India’s exports to eight of its top 15 markets are trailing the official targets. Nonetheless, the country is still on course to realise its lofty goal of shipping out merchandise worth $400 billion in FY22, as despatches to some other economies beat expectations, reflecting deeper market penetration.In an unusual move, the commerce ministry this year fixed targets for each of the top 30 markets, instead of restricting the practice to a few or setting just a full-year goal.
The ministry then followed it up with regular meetings with stakeholders and overseas missions for targeted interventions to enable exporters to better cash in on a global industrial resurgence, an official source told FE. In the first seven months of this fiscal, exports to the UAE, Singapore, the UK, Netherland, Germany, Nepal, Malaysia and Turkey were in the range of only 32% to 54% of the full-year target. Exports to three economies — Turkey, Malaysia and the UAE — did falter more dramatically, achieving just 32-44% of the full-year aim.
In a business-as-usual scenario, actual outbound shipments until October should have exceeded 55-58% of the full-year target, analysts said.They blamed persistent supply-chain bottlenecks, Covid-related curbs (especially in parts of Europe) and frosty political ties for the lower-than-expected exports to these economies. The top 15 markets are expected to fetch $246 billion in FY22, or 61% of the overall target of $400 billion.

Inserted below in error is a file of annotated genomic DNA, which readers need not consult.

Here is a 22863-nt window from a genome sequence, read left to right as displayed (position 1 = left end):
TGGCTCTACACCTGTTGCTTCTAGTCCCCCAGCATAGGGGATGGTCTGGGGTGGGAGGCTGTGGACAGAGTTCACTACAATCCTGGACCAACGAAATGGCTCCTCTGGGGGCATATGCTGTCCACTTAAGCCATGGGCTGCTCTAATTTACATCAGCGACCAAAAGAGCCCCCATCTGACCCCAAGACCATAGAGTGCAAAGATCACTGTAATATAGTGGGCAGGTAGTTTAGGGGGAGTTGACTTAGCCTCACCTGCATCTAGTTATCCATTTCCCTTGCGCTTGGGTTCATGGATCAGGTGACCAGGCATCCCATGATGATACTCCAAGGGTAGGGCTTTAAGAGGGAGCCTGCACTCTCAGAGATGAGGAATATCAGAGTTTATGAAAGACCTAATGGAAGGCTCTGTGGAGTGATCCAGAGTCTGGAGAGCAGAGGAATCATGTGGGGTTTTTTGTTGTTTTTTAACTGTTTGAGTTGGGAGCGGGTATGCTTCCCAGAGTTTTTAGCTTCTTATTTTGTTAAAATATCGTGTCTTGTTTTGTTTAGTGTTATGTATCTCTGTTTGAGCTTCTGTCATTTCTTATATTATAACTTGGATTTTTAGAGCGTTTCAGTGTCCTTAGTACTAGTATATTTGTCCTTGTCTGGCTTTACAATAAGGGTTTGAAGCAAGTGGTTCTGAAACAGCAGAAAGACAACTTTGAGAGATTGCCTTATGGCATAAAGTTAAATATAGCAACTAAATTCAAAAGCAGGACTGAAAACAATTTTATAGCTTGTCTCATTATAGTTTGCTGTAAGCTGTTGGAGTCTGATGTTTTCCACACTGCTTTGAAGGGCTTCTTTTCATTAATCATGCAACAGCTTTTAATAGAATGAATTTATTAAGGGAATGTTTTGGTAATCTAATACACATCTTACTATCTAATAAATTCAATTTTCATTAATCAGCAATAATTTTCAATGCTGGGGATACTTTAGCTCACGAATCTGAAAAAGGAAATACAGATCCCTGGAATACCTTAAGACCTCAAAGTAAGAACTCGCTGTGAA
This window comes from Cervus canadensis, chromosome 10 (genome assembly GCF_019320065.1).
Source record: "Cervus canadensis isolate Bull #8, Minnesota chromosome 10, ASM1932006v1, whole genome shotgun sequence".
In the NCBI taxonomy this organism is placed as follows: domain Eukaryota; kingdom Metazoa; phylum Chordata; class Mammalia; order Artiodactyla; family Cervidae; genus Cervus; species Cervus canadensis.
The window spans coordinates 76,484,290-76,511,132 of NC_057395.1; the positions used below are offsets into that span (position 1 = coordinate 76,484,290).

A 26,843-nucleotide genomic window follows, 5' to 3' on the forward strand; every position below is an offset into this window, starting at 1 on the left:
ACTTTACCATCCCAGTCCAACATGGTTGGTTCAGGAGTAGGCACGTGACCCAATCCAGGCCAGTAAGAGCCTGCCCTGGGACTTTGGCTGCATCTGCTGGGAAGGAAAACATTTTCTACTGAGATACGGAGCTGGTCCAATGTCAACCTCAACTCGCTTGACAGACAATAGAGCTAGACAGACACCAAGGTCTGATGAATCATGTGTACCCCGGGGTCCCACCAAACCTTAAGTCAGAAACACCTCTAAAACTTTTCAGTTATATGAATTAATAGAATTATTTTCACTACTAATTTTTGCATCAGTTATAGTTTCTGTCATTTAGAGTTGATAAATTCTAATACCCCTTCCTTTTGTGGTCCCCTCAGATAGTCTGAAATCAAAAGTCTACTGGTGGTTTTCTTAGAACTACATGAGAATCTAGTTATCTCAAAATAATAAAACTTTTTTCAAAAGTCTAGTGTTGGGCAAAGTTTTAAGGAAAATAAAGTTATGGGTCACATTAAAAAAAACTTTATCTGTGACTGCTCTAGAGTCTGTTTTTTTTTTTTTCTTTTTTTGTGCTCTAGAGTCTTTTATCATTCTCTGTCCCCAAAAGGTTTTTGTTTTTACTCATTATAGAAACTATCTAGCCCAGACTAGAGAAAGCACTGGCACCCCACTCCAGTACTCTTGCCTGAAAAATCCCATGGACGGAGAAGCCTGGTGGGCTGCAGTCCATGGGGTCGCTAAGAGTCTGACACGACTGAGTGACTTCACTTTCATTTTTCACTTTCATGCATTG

However, robust exports to other important markets–including the US, China, Bangladesh, Belgium, Saudi Arabia and Indonesia—almost offset the shortfall. Exports to these markets remained in the range of 62% to 71%. On top of this, outbound shipments to some others among the top 30 destinations, such as Korea, Brazil, Italy and Japan, too, remained strong. In the first seven months of this fiscal, goods exports hit as much as $234 billion, almost 59% of the full-year target.
“This suggests that the ambitious target of $400 billion for FY22 is attainable and a sustained increase in exports in the coming years is possible with a little bit of extra effort. Exports to some of the markets after the pandemic did surprise on the upside,” said an official. “What is more important to note is that the geographical spread of Indian exports is improving, which is a good sign.”
Merchandise exports fluctuated between $250 billion and $330 billion since FY11; the highest export of $330 billion was achieved in FY19. However, having successfully weathered the damage caused by two Covid waves, Indian exporters face fresh uncertainties now from the emergence of a new Covid variant in Africa that can further disrupt the already-burdened global supply chains. A slowdown in export growth in November amid persistent bottlenecks in the supply-chain, such as elevated shipping costs and container shortage, brings to the fore fresh risks. Having hit a monthly record of $35.7 billion in October, merchandise exports hit $30 billion in November.
Exports still registered a 27% rise in November from a year before but it was the lowest growth rate this fiscal. Adding to exporters’ woes, the Omicron variant hammers travel in Europe, a major market. China, another key market, has also seen a spike in Covid cases of late. While some experts have suggested against undue anxiety over the ferocity of the new strain, some others have advised a cautious approach.